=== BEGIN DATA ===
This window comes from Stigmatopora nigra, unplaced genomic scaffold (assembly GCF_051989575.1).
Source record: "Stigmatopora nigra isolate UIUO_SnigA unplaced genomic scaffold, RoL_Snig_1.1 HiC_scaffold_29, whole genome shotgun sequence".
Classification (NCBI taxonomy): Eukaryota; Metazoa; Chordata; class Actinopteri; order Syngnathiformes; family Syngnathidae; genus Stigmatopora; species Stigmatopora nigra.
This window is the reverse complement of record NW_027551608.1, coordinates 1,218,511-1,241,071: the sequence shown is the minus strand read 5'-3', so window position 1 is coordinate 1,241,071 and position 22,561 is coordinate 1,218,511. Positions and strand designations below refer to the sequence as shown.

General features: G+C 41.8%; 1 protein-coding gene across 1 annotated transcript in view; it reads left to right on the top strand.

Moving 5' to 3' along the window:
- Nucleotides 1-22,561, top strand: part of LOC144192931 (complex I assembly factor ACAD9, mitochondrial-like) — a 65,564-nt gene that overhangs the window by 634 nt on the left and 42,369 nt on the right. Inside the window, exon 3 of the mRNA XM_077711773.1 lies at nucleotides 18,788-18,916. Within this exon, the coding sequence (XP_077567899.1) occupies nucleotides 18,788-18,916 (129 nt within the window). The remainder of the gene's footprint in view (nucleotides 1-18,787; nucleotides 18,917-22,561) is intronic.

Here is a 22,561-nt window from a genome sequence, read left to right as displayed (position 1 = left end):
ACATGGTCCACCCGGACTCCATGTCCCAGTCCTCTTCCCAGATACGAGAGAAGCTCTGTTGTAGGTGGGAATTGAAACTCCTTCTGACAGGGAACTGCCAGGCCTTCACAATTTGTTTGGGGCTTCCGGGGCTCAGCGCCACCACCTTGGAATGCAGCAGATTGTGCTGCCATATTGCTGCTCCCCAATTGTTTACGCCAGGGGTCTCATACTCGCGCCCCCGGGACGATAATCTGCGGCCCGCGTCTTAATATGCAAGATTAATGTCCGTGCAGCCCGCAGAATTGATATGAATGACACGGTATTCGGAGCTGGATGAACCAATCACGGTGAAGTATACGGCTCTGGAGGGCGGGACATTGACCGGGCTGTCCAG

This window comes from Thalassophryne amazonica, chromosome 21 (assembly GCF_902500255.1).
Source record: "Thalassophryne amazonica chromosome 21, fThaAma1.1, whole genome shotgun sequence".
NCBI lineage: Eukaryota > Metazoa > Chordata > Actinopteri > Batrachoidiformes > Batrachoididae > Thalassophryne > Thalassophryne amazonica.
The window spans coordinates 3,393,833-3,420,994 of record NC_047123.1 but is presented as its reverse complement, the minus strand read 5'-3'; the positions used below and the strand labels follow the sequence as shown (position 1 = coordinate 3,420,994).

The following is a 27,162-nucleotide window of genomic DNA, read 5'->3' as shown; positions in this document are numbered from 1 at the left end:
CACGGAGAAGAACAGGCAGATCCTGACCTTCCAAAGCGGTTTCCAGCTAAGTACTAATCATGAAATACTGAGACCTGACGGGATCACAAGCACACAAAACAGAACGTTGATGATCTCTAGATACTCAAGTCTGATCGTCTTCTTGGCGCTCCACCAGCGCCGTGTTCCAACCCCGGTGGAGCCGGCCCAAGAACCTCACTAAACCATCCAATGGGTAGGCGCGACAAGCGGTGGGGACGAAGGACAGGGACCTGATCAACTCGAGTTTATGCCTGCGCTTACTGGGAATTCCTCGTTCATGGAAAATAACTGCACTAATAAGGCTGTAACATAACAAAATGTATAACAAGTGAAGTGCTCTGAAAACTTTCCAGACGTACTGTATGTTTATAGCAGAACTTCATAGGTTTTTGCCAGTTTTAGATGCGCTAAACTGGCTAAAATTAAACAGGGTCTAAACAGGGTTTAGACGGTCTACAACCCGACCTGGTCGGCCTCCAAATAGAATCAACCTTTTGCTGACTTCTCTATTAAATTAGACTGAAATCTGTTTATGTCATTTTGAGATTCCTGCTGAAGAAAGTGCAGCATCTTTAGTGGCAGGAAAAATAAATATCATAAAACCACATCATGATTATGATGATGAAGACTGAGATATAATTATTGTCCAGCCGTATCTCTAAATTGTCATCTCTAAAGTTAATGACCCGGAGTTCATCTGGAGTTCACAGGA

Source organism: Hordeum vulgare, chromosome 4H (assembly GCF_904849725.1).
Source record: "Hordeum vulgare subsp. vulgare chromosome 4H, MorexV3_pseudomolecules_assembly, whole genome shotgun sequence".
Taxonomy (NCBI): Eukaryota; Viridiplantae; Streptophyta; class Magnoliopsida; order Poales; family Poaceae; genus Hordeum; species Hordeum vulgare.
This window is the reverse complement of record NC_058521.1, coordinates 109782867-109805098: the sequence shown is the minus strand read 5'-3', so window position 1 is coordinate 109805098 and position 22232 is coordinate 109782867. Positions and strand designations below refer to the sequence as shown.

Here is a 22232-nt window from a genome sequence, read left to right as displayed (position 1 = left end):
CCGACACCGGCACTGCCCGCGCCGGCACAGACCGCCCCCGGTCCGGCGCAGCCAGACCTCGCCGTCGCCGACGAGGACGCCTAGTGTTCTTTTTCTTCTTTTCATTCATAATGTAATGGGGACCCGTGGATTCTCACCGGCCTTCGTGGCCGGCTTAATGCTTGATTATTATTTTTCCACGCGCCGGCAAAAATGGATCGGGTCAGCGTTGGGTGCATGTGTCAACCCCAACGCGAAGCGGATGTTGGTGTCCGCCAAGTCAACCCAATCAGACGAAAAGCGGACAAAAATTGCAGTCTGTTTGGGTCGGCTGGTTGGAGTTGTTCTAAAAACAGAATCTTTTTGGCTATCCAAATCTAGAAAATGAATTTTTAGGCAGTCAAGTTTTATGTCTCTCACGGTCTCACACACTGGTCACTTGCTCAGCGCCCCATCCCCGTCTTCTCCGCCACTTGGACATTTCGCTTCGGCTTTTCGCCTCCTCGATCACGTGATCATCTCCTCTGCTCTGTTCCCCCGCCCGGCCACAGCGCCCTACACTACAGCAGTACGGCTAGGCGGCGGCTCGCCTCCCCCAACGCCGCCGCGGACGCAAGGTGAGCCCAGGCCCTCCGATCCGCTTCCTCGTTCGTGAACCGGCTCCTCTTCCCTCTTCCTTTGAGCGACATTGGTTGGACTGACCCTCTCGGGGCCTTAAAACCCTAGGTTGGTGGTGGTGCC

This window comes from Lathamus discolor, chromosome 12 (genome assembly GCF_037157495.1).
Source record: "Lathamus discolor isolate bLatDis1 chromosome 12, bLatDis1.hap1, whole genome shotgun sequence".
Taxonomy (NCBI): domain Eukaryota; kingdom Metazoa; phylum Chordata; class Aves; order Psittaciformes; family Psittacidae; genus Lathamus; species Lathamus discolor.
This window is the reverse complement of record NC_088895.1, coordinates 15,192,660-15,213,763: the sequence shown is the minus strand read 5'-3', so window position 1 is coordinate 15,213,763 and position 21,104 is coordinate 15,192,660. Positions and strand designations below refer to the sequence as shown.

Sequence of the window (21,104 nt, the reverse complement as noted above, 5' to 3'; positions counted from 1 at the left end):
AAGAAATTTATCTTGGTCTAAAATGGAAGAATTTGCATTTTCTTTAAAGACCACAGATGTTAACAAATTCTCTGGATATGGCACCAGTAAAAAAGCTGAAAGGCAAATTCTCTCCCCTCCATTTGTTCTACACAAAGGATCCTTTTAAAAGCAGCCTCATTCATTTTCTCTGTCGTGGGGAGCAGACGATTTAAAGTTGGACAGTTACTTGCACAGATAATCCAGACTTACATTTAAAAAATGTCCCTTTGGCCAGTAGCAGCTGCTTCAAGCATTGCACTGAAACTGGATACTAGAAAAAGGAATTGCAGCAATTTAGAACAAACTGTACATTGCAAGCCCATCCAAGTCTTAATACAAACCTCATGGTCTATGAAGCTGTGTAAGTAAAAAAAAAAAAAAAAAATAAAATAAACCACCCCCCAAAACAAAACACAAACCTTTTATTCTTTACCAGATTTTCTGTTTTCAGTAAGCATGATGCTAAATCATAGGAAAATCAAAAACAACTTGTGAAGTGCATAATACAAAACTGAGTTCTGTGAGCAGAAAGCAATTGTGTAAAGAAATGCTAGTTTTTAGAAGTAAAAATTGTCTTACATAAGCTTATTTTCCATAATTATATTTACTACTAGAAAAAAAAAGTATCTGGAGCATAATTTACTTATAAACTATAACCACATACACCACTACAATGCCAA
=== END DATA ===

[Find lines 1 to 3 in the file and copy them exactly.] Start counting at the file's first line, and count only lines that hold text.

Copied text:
This window comes from Stigmatopora nigra, unplaced genomic scaffold (assembly GCF_051989575.1).
Source record: "Stigmatopora nigra isolate UIUO_SnigA unplaced genomic scaffold, RoL_Snig_1.1 HiC_scaffold_29, whole genome shotgun sequence".
Classification (NCBI taxonomy): Eukaryota; Metazoa; Chordata; class Actinopteri; order Syngnathiformes; family Syngnathidae; genus Stigmatopora; species Stigmatopora nigra.